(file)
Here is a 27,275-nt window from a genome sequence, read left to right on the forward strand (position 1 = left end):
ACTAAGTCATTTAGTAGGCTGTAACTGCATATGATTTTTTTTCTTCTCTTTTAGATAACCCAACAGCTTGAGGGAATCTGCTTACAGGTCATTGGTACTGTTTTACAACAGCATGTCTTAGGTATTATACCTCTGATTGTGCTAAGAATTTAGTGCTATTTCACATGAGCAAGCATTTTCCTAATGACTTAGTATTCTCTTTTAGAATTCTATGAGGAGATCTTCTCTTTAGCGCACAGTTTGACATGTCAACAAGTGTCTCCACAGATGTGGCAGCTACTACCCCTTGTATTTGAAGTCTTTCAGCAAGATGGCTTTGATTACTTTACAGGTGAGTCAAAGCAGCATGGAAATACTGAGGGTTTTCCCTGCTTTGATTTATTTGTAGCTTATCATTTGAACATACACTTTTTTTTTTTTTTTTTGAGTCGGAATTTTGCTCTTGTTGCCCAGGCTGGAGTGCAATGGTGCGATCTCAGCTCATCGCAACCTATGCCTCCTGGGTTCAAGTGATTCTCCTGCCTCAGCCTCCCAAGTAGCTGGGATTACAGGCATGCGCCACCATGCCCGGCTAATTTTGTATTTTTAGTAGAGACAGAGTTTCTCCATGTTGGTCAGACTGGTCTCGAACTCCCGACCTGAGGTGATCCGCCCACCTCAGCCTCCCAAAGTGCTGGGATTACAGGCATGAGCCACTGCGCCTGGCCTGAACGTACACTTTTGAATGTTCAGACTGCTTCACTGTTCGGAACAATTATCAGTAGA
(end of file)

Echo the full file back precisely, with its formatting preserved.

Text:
Here is a 27,275-nt window from a genome sequence, read left to right on the forward strand (position 1 = left end):
ACTAAGTCATTTAGTAGGCTGTAACTGCATATGATTTTTTTTCTTCTCTTTTAGATAACCCAACAGCTTGAGGGAATCTGCTTACAGGTCATTGGTACTGTTTTACAACAGCATGTCTTAGGTATTATACCTCTGATTGTGCTAAGAATTTAGTGCTATTTCACATGAGCAAGCATTTTCCTAATGACTTAGTATTCTCTTTTAGAATTCTATGAGGAGATCTTCTCTTTAGCGCACAGTTTGACATGTCAACAAGTGTCTCCACAGATGTGGCAGCTACTACCCCTTGTATTTGAAGTCTTTCAGCAAGATGGCTTTGATTACTTTACAGGTGAGTCAAAGCAGCATGGAAATACTGAGGGTTTTCCCTGCTTTGATTTATTTGTAGCTTATCATTTGAACATACACTTTTTTTTTTTTTTTTTGAGTCGGAATTTTGCTCTTGTTGCCCAGGCTGGAGTGCAATGGTGCGATCTCAGCTCATCGCAACCTATGCCTCCTGGGTTCAAGTGATTCTCCTGCCTCAGCCTCCCAAGTAGCTGGGATTACAGGCATGCGCCACCATGCCCGGCTAATTTTGTATTTTTAGTAGAGACAGAGTTTCTCCATGTTGGTCAGACTGGTCTCGAACTCCCGACCTGAGGTGATCCGCCCACCTCAGCCTCCCAAAGTGCTGGGATTACAGGCATGAGCCACTGCGCCTGGCCTGAACGTACACTTTTGAATGTTCAGACTGCTTCACTGTTCGGAACAATTATCAGTAGA